August 16, 2020 1 Comment
Each week, I plan a theme for my writings. The schedule is made out weeks in advance. Lately, however, I’ve been adjusting the teaching themes based on the most common questions and challenges facing those who follow me and seek my counsel.
Such is the theme for this week — for within the thousands of comments on my posts and videos and hundreds of messages in my DMs and email inbox are humans whose souls are hurting and whose hearts are breaking. My inbox is flooded with story after story of people who are reaching for the ray of hope they see in my message of compassion and understanding.*
Humans are desperate for connection — to be seen and accepted for who they are without having to deny elements of their authenticity or being forced to jump through hoops for acceptance. This is true inside a religious community as well. In order not to be alone or be judged, they try on a facade to fit in. But what eventually happens is that the burden of hiding one’s true self or belief becomes too much, and the call to be who they are rises up from deep within, demanding to be seen and loved.
It is here that humans have a choice: stay silent and accepted, or step out into the cold, dark unknown where isolation and persecution will define their existence. If the latter wins, those first few steps into the abyss can feel terrifying — even if it wasn’t said, there is a deep, inner knowing that there is no going back.
I have been where they are, and my own experiences give them hope that someone understands. That is what my writings and my videos are — a lifeline to unconditional love and validation they thought would never be theirs.
Spiraling closer to this week’s teaching theme of “leaving church: finding God,” the data proves what I’ve intuitively known for some time. People are rapidly leaving organized religion. Yet their religious heritage muddies the waters of spirituality, and they assume that without church they are detached from God.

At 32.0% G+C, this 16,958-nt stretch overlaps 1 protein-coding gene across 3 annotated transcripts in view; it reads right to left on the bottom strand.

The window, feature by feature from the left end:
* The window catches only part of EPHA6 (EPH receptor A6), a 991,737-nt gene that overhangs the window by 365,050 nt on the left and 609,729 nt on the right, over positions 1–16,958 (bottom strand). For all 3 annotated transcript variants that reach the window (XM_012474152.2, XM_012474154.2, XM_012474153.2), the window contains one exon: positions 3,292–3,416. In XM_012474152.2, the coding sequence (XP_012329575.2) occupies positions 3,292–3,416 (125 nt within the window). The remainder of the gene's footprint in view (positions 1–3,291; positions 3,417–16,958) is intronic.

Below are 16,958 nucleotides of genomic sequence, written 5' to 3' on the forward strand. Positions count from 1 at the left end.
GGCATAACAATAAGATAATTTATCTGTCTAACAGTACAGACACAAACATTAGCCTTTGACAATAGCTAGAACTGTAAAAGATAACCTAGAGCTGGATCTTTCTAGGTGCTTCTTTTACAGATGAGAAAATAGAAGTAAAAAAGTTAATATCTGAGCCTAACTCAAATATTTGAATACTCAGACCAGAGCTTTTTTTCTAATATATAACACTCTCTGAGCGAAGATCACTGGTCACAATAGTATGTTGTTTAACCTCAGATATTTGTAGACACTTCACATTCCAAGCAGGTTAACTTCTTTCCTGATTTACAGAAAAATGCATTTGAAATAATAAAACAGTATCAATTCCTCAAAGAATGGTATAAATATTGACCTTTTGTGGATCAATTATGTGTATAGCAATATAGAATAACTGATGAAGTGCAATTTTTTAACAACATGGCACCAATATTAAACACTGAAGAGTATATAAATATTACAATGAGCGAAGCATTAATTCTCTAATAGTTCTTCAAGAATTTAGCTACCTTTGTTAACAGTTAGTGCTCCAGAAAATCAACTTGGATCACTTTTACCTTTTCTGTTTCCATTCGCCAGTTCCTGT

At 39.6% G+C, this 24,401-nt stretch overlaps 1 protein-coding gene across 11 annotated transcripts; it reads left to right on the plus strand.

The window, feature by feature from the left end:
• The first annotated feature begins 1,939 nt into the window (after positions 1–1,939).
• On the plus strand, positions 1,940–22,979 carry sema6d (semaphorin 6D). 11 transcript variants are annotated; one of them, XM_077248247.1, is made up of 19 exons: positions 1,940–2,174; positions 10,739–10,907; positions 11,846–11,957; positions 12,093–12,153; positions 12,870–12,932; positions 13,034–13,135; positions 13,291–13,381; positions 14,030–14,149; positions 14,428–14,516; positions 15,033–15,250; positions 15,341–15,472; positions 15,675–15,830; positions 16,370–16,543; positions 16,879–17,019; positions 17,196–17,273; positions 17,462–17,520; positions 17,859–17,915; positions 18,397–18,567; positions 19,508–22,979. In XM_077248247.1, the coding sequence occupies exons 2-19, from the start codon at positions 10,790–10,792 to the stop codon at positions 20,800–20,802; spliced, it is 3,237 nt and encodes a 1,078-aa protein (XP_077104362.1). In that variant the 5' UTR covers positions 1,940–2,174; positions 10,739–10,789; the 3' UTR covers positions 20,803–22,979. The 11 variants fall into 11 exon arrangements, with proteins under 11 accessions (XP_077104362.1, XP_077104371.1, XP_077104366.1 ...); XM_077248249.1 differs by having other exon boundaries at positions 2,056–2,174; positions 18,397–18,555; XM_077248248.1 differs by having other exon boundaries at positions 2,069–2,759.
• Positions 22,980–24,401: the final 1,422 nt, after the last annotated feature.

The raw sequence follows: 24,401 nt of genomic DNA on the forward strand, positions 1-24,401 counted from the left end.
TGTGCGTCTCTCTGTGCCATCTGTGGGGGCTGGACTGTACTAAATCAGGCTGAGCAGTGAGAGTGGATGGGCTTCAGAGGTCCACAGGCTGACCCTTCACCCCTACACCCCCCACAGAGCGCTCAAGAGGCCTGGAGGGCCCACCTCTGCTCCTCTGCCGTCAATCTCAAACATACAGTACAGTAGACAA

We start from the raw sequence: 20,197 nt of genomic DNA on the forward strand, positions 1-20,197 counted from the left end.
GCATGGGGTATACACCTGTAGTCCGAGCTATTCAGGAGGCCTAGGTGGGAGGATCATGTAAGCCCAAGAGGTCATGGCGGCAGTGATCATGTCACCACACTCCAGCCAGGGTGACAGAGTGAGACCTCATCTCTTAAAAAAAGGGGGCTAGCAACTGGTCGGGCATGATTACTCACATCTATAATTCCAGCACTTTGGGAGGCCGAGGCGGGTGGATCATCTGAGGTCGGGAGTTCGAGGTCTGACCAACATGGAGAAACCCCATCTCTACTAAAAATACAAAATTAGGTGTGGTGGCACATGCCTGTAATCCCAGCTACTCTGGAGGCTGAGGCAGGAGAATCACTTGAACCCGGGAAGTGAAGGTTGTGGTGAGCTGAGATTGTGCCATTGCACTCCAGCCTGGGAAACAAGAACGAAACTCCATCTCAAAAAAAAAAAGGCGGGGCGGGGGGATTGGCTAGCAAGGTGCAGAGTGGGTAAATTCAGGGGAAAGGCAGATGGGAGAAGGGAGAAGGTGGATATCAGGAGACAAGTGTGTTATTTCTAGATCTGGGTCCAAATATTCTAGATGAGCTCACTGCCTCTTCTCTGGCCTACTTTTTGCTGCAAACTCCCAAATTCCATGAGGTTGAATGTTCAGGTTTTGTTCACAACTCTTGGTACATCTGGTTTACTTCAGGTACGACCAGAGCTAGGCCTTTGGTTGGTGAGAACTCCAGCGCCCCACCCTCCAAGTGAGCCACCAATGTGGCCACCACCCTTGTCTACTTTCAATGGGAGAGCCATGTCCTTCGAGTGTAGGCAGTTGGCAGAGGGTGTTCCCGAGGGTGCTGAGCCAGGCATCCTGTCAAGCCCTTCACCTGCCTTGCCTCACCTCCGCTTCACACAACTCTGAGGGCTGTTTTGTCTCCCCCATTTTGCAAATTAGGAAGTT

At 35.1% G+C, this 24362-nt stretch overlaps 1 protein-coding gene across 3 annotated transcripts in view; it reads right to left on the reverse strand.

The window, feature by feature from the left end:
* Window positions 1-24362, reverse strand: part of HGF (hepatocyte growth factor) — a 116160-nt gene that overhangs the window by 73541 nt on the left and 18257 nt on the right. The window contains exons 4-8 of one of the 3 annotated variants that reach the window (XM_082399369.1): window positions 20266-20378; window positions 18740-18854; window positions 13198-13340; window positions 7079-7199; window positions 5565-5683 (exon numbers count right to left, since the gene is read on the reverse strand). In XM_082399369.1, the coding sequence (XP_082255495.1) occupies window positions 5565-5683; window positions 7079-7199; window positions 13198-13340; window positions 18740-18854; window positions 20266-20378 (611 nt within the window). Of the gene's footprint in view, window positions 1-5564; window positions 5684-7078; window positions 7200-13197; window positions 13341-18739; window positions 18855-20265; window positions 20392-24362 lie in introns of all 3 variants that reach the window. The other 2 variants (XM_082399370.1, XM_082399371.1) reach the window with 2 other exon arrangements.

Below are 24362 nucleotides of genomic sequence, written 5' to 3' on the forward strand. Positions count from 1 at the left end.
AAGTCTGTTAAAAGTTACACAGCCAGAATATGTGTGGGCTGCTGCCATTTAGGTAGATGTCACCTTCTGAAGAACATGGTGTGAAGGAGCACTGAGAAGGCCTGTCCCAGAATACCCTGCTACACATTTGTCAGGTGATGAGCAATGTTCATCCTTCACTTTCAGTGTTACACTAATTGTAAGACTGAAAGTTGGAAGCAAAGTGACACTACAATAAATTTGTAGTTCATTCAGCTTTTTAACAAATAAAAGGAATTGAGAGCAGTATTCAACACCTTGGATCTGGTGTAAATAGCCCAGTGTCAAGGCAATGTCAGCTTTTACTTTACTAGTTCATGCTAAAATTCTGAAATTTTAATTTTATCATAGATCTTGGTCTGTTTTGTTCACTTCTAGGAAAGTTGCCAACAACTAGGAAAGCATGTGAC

They are not.
God is as close as their next breath because God belongs to the world, not to one religion.
A few weeks ago, my teaching theme was on why it was okay to be spiritual but not religious. That teaching theme and my videos debuting on TikTok exploded my platform to over 100,000 followers in just a few weeks — no small feat for any social media influencer, unless you’re Beyoncé.
What is clear is that many people have given up hope in finding a spiritual path to God outside of organized religion. My ministry has given them a spiritual path back to God.
That spiritual path to God was never severed.
Leaving religion is not always an easy journey. It’s paved with self-doubt, regret, loneliness and questions — oh so many questions. In order to help those traveling on this path find firm footing and to help calm their souls, I will be focusing this week on navigating spirituality after leaving organized religion.
For now, Beloved, know this.
God is where you are.
You are not alone.
You are seen, known and loved.
Trust your journey, and God will meet you right where you are.
I’m honored to be on this journey with you,
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December 17, 2022
December 03, 2022
A gentle warning: In this writing I share a story about a newborn puppy that was actively dying. For anyone who has held the space of a loved one while they were taking their last breaths, you will discover there is nothing out of the ordinary about this story—an animal’s dying process is similar to that of humans. Still, the innocence of a newborn puppy may prove too much for some. If so, this is the writing to pass over. If you are staying, know that I handle this story with the reverence it deserves.
November 20, 2022
“Chasing the belonging.”
She said those words during our podcast recording. We had just spent the last hour together in a conversation that was so comfortable, as if we’d known each other a lifetime. Perhaps our souls did, because there was an ease in which we navigated heavy topics about the tension that now exists in this country, the challenges of peeling away indoctrinated layers of belief, and the desire to find ‘your people’ when you’ve lost your spiritual community.